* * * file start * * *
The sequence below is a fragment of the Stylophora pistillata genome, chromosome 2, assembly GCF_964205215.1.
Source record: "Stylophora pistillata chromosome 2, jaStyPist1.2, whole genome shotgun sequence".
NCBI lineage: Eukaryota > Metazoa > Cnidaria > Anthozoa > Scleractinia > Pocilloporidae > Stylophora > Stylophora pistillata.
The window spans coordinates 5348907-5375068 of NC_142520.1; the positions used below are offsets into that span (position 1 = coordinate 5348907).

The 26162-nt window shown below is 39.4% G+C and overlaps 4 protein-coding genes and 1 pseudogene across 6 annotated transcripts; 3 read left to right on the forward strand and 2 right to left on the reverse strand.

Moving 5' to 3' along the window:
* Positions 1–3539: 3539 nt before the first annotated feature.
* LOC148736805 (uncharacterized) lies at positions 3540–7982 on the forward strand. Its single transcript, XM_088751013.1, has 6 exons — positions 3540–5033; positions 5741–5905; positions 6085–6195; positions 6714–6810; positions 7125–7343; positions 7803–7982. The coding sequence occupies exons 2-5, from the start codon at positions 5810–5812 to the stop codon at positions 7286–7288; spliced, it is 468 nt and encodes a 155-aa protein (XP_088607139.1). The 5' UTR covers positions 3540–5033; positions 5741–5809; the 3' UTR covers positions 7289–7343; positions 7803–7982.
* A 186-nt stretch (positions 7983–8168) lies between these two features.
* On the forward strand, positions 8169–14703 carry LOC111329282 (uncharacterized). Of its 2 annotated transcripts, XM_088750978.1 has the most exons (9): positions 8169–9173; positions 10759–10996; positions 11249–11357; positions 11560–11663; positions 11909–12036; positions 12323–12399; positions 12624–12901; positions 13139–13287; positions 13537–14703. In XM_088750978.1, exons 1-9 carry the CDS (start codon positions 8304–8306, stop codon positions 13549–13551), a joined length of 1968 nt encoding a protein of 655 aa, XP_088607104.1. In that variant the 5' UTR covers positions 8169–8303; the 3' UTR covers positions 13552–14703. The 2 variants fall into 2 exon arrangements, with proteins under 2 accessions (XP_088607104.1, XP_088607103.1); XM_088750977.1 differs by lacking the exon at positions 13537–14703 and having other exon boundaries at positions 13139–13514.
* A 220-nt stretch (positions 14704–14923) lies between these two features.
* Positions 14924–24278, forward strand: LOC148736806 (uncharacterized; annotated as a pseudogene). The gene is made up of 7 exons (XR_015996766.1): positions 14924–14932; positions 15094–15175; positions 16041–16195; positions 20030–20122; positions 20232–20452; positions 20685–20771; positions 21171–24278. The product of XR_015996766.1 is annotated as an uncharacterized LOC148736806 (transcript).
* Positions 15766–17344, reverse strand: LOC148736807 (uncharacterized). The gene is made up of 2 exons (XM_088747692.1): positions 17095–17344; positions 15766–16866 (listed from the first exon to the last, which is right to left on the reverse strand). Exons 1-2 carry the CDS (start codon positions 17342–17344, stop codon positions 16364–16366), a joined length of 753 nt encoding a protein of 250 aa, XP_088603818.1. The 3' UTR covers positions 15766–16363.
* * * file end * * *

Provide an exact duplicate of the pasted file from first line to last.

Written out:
The sequence below is a fragment of the Stylophora pistillata genome, chromosome 2, assembly GCF_964205215.1.
Source record: "Stylophora pistillata chromosome 2, jaStyPist1.2, whole genome shotgun sequence".
NCBI lineage: Eukaryota > Metazoa > Cnidaria > Anthozoa > Scleractinia > Pocilloporidae > Stylophora > Stylophora pistillata.
The window spans coordinates 5348907-5375068 of NC_142520.1; the positions used below are offsets into that span (position 1 = coordinate 5348907).

The 26162-nt window shown below is 39.4% G+C and overlaps 4 protein-coding genes and 1 pseudogene across 6 annotated transcripts; 3 read left to right on the forward strand and 2 right to left on the reverse strand.

Moving 5' to 3' along the window:
* Positions 1–3539: 3539 nt before the first annotated feature.
* LOC148736805 (uncharacterized) lies at positions 3540–7982 on the forward strand. Its single transcript, XM_088751013.1, has 6 exons — positions 3540–5033; positions 5741–5905; positions 6085–6195; positions 6714–6810; positions 7125–7343; positions 7803–7982. The coding sequence occupies exons 2-5, from the start codon at positions 5810–5812 to the stop codon at positions 7286–7288; spliced, it is 468 nt and encodes a 155-aa protein (XP_088607139.1). The 5' UTR covers positions 3540–5033; positions 5741–5809; the 3' UTR covers positions 7289–7343; positions 7803–7982.
* A 186-nt stretch (positions 7983–8168) lies between these two features.
* On the forward strand, positions 8169–14703 carry LOC111329282 (uncharacterized). Of its 2 annotated transcripts, XM_088750978.1 has the most exons (9): positions 8169–9173; positions 10759–10996; positions 11249–11357; positions 11560–11663; positions 11909–12036; positions 12323–12399; positions 12624–12901; positions 13139–13287; positions 13537–14703. In XM_088750978.1, exons 1-9 carry the CDS (start codon positions 8304–8306, stop codon positions 13549–13551), a joined length of 1968 nt encoding a protein of 655 aa, XP_088607104.1. In that variant the 5' UTR covers positions 8169–8303; the 3' UTR covers positions 13552–14703. The 2 variants fall into 2 exon arrangements, with proteins under 2 accessions (XP_088607104.1, XP_088607103.1); XM_088750977.1 differs by lacking the exon at positions 13537–14703 and having other exon boundaries at positions 13139–13514.
* A 220-nt stretch (positions 14704–14923) lies between these two features.
* Positions 14924–24278, forward strand: LOC148736806 (uncharacterized; annotated as a pseudogene). The gene is made up of 7 exons (XR_015996766.1): positions 14924–14932; positions 15094–15175; positions 16041–16195; positions 20030–20122; positions 20232–20452; positions 20685–20771; positions 21171–24278. The product of XR_015996766.1 is annotated as an uncharacterized LOC148736806 (transcript).
* Positions 15766–17344, reverse strand: LOC148736807 (uncharacterized). The gene is made up of 2 exons (XM_088747692.1): positions 17095–17344; positions 15766–16866 (listed from the first exon to the last, which is right to left on the reverse strand). Exons 1-2 carry the CDS (start codon positions 17342–17344, stop codon positions 16364–16366), a joined length of 753 nt encoding a protein of 250 aa, XP_088603818.1. The 3' UTR covers positions 15766–16363.